A joint venture of United States-based Colonial Chemical Inc. announced on Jan. 20 that it broke ground on a specialty chemicals factory that will be built in Dammam, Saudi Arabia. Colonial said it undertook the project with an eye for the country’s oilfield chemicals market but that it will also produce materials for lubricants and other applications.
Among the chemicals that the plant will make are ether carboxylates, which can be used as lubricity additives in metalworking fluids and lubricants; imidazolines, which are used as antiwear agents and corrosion inhibitors; phosphate esters, which are used as base stocks in hydraulic fluids and other lubricants requiring fire resistance; and alkanolamines, which inhibit corrosion and form lubricating films in water-soluble metalworking fluids, greases and lubricants.
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“We do expect to service that industry,” Colonial Marketing Specialist Christine Anderson told Lube Report. “The plant is designed to service the Kingdom of Saudi Arabia and [other] countries in the region. And we intend to meet the demands of any metalworking and industrial lubricant business in that area.”
Colonial’s partners in the joint venture are Sadeem Investments, a Saudi investment firm, and Earth’s Reservoir for Oil and Gas, a Saudi oil and gas industry service provider. Colonial will contribute technology and operations knowledge, while Sadeem and EROG are responsible for local operational oversight and construction support.
Colonial, a privately owned company based in South Pittsburg, Tennessee, did not disclose the cost or capacity of the plant. It expects the facility to open in the fourth quarter of this year. It did say that the facility will occupy nine acres and will include reaction vessels, distillation columns, blending and mixing vessels, pilot scale equipment for development, warehousing and tank farms, as well as a laboratory and offices.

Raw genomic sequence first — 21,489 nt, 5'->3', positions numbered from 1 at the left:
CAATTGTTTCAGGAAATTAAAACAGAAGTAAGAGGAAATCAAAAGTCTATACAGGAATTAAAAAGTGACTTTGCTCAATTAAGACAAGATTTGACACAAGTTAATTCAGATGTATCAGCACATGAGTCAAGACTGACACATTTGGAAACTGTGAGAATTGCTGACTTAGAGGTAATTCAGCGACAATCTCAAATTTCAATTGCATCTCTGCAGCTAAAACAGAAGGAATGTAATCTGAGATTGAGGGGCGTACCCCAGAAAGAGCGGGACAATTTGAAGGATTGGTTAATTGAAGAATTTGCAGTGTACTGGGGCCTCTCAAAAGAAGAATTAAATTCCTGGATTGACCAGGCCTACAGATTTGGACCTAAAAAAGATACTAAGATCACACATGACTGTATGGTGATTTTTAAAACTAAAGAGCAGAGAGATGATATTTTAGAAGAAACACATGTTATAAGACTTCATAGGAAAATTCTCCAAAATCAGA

In addition to making products that it will sell, the plant will also offer toll blending services to other chemical marketers. In a press release the company said the plant will use local raw materials in accordance with Saudi economic policies.
The oil and gas exploration and production industry has been a core customer base for Colonial, but it also supplies surfactants and a range of other chemicals for the water treatment, paper, paints, coatings, personal care and cleaners industries. The company claims to market products in 50 countries, but the Dammam facility will be its first factory outside the United States. It currently operates one plant in South Pittsburg.
“We chose KSA due to the quickly growing and diversifying economy of the region and the government-backed localization initiatives” of the government, Anderson said.